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Banks across Europe are now coping with a wave of cybercrime in which crooks are transferring funds out of customer accounts through a scam involving bypassing some two-factor authentication systems to steal large sums, according to a security firm assisting in the investigation.
Fake apps dressed up to look like official ones but actually designed to steal user data are increasingly targeting Android phone users, according to a study by Trend Micro.
There is yet another reason to be wary of spam email about bank transfers or invoices -- it could be carrying a new, cleverly designed malware program that steals financial information.
In what is considered to be a natural evolution of tactics used by cybercriminals to infiltrate corporate networks, security firm Trend Micro has new evidence that more botnets and malware are being not only hosted in the cloud, but controlled remotely from cloud servers.
Customers of storage and networking equipment manufacturer Buffalo who downloaded certain files from the company's website in Japan last week might have had their computers infected with an online banking Trojan.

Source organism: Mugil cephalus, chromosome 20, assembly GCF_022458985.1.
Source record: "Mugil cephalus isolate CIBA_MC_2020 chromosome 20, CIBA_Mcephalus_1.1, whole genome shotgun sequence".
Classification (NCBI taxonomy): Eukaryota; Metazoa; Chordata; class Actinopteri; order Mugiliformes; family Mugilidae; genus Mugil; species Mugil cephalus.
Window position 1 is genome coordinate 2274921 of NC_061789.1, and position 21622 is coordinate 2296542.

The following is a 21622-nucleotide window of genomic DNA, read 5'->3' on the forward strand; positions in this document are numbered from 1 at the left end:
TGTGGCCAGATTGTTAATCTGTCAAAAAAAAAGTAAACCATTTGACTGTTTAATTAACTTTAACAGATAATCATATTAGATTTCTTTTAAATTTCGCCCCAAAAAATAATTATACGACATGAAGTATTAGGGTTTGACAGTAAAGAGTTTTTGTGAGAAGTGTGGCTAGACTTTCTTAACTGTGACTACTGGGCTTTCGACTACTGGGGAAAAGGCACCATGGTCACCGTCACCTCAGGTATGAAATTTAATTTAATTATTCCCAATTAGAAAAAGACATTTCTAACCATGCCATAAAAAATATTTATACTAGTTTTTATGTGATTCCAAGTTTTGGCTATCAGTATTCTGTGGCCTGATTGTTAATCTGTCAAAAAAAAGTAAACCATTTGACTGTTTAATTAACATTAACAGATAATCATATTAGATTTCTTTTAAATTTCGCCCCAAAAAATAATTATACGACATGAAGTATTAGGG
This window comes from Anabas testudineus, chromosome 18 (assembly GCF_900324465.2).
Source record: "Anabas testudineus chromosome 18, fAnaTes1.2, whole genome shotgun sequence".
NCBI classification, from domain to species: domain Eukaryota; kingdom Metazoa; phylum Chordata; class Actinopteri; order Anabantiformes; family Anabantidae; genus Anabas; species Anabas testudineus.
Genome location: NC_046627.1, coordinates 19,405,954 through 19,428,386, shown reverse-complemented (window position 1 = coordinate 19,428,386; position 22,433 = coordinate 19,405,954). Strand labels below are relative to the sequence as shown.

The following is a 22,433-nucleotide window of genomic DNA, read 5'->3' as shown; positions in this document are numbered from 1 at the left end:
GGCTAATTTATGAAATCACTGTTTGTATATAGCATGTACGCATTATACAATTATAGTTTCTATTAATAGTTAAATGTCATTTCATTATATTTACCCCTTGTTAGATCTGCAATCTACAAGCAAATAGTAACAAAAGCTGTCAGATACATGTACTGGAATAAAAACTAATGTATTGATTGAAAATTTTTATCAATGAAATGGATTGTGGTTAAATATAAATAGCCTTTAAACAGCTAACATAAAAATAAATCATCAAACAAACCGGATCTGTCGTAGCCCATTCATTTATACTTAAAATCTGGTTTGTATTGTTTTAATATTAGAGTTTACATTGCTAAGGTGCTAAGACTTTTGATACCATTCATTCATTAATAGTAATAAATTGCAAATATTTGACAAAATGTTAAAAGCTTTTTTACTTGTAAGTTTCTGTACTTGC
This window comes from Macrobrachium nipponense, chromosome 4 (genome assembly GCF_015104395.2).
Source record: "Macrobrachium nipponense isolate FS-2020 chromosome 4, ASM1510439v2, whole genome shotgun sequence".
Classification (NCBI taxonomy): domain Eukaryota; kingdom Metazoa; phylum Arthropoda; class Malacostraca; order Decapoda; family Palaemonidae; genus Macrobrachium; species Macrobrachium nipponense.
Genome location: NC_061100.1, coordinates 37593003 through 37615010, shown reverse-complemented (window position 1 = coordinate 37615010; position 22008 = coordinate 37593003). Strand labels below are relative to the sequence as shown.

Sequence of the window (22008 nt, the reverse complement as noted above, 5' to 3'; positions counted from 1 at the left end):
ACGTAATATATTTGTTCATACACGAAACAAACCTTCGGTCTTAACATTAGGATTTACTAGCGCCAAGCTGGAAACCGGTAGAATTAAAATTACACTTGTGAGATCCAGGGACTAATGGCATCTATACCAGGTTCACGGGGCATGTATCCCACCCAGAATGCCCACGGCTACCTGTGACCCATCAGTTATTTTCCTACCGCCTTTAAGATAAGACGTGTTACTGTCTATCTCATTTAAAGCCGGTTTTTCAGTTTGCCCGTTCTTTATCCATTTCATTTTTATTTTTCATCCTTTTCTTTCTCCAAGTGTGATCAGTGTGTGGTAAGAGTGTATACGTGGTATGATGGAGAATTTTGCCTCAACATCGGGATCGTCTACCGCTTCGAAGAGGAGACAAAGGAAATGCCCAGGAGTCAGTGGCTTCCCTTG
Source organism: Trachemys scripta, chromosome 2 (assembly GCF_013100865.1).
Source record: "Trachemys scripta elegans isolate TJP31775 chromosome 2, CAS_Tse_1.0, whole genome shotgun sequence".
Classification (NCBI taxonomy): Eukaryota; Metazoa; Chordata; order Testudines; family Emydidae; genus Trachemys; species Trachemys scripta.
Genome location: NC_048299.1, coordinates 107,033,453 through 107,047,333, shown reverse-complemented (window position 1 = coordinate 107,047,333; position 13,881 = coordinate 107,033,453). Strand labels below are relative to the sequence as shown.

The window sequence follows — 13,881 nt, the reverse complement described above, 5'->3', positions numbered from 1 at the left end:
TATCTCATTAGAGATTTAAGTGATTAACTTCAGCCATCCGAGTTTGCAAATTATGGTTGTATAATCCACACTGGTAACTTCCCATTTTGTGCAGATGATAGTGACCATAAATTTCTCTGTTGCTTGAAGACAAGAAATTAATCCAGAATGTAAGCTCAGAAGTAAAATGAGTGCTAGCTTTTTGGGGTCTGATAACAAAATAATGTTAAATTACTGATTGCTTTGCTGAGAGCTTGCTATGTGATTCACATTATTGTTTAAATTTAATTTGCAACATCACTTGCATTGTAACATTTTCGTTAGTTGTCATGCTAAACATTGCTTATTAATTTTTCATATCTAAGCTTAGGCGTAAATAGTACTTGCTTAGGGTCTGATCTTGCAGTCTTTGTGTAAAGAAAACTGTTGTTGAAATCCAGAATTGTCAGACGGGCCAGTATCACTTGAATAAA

They're security myths, oft-repeated and generally accepted notions about IT security that ... simply aren't true. As we did a year ago, we've asked security professionals to share their favorite "security myths" with us. Here are 13 of them.
One can only hope that security software provider Trend Micro saw a nice sales boost after the proclamation of its chairman earlier this week that Android phones are more vulnerable to hacking than iPhones are. If it didn't, those blatantly self-serving statements were made for nothing.
It's become an all-too-common scam: A legitimate Web site pops up a window that looks just like a real security warning. It says there's something wrong with the computer, and click here to fix it. A few clicks later, the victim is paying out US$40 for some bogus software, called rogue antivirus.
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